Not too long ago we talked about determining needs from wants when it comes to your spending habits. As a financial planner and former bad-girl-gone-good when it comes to money I know first hand how easy it is to let your spending get out of control. I also know that it’s hard to focus on saving more and spending less at the same time. So often people think that if you spend you can’t save and if you save you can’t spend and that’s not true. The truth is you can do both.
Set more than one goal at a time
There is absolutely no need to have tunnel vision when it comes to your money. I think it’s healthy to have more than one goal at a time and it’s nice to have something to look forward to. My current financial goals include saving for moving expenses when we buy a house next October, saving for my next vacation in June and paying off my credit card in full by December 1st.
Prioritize your goals
I am currently contributing a portion of my after-tax income towards all three of my goals, but the amount of money that is put aside is different for each goal based on it’s priority ranking. As one goal is achieved I can allocate the money towards the next most important goal.
The credit card payment is currently my priority because it’s the goal with the closest due date. The balance is currently $3,000 which is less than it will cost for my vacation to Orlando in June, but since it has the shortest time period it’s currently my number one priority. The vacation fund is where the next biggest portion of my disposable income goes. After that all my savings from June until October will be allocated towards the moving expenses.
Open different accounts
I personally like to keep all the money for each goal in a separate account. Maybe it’s the financial planner in me, but I just can’t focus or keep track of the progress towards each goal if the money is mixed all together. I didn’t open an account for the credit card payments because that’s easy enough to track when I transfer money from my checking account to the credit card. However, I do have two separate accounts for the vacation fund and the buying-a-house account.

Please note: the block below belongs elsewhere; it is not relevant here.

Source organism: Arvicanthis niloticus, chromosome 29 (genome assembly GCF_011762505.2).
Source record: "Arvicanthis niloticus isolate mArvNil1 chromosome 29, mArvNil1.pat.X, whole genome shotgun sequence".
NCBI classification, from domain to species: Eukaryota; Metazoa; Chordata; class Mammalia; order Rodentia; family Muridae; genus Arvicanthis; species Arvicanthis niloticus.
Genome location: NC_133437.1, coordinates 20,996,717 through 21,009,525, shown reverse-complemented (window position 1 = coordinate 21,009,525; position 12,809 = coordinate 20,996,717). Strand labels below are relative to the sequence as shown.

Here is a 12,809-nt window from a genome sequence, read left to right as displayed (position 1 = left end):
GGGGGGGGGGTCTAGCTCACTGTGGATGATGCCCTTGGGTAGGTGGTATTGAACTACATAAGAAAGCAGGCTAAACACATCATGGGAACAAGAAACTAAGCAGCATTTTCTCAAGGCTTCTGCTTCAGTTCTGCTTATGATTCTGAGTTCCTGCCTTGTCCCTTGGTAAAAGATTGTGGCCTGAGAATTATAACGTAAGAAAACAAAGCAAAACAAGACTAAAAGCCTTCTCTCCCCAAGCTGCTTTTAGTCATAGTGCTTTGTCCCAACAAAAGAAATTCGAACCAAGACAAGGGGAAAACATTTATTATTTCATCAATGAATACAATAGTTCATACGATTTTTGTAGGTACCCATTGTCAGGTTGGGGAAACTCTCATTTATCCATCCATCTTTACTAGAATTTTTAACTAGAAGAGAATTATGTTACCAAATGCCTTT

When those goals are reached, I will rename the accounts and focus my savings towards something else. However, until that time I think twice before spending any money that’s not on a necessity because every time I spend money it’s taking money away from reaching my goal.
Choose to spend wisely
Spending money on the things that count is crucial when learning to balance between saving and spending. This comes from prioritizing your goals and knowing where your money goes. Popular personal finance website Frugal Rules says setting and prioritizing goals helped them become debt free faster than planned.
“For instance, being on a pretty strict budget right now as we whittle away at our debt, going out to eat is something we usually only do three or four times a year. If we’re lucky. However, this month we made an exception, and accepted an invitation to join a beloved family member in celebrating her birthday at a sit-down restaurant. We all paid our own way, and all said and done, our final bill for our family of six was, with tip, $78. That’s a lot of money for us, and it’s the reason we rarely go out to eat. As we planned in advance for this expenditure, all sorts of things went through my mind. I checked the online menu for prices, added up rough estimates for what each meal would likely cost, and looked for online coupons.”
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